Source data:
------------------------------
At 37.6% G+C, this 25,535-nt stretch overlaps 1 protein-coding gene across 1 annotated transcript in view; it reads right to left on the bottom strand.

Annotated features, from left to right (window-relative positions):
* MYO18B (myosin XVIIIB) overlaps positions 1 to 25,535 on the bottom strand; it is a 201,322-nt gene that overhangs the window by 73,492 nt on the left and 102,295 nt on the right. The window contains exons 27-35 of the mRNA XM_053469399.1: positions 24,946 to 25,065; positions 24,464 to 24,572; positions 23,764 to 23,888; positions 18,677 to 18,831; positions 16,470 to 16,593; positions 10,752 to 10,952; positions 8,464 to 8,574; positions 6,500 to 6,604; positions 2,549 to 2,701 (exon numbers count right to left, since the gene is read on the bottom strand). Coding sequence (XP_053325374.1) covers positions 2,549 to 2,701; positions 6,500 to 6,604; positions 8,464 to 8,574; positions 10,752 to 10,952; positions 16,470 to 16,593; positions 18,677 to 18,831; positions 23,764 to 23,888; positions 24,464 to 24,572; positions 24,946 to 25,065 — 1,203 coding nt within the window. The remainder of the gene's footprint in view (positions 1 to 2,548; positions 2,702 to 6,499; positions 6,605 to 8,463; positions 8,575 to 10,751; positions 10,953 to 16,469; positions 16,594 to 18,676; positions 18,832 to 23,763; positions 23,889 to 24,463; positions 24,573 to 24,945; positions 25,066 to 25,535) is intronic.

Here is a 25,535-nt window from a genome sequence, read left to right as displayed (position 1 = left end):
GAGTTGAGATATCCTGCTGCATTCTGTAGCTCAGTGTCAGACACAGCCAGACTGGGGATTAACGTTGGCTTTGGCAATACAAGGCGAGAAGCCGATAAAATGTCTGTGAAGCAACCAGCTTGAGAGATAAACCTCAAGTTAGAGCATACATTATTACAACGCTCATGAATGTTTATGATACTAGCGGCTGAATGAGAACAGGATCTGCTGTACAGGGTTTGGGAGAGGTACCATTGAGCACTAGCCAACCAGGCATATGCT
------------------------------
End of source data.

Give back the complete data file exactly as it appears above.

At 37.6% G+C, this 25,535-nt stretch overlaps 1 protein-coding gene across 1 annotated transcript in view; it reads right to left on the bottom strand.

Annotated features, from left to right (window-relative positions):
* MYO18B (myosin XVIIIB) overlaps positions 1 to 25,535 on the bottom strand; it is a 201,322-nt gene that overhangs the window by 73,492 nt on the left and 102,295 nt on the right. The window contains exons 27-35 of the mRNA XM_053469399.1: positions 24,946 to 25,065; positions 24,464 to 24,572; positions 23,764 to 23,888; positions 18,677 to 18,831; positions 16,470 to 16,593; positions 10,752 to 10,952; positions 8,464 to 8,574; positions 6,500 to 6,604; positions 2,549 to 2,701 (exon numbers count right to left, since the gene is read on the bottom strand). Coding sequence (XP_053325374.1) covers positions 2,549 to 2,701; positions 6,500 to 6,604; positions 8,464 to 8,574; positions 10,752 to 10,952; positions 16,470 to 16,593; positions 18,677 to 18,831; positions 23,764 to 23,888; positions 24,464 to 24,572; positions 24,946 to 25,065 — 1,203 coding nt within the window. The remainder of the gene's footprint in view (positions 1 to 2,548; positions 2,702 to 6,499; positions 6,605 to 8,463; positions 8,575 to 10,751; positions 10,953 to 16,469; positions 16,594 to 18,676; positions 18,832 to 23,763; positions 23,889 to 24,463; positions 24,573 to 24,945; positions 25,066 to 25,535) is intronic.

Here is a 25,535-nt window from a genome sequence, read left to right as displayed (position 1 = left end):
GAGTTGAGATATCCTGCTGCATTCTGTAGCTCAGTGTCAGACACAGCCAGACTGGGGATTAACGTTGGCTTTGGCAATACAAGGCGAGAAGCCGATAAAATGTCTGTGAAGCAACCAGCTTGAGAGATAAACCTCAAGTTAGAGCATACATTATTACAACGCTCATGAATGTTTATGATACTAGCGGCTGAATGAGAACAGGATCTGCTGTACAGGGTTTGGGAGAGGTACCATTGAGCACTAGCCAACCAGGCATATGCT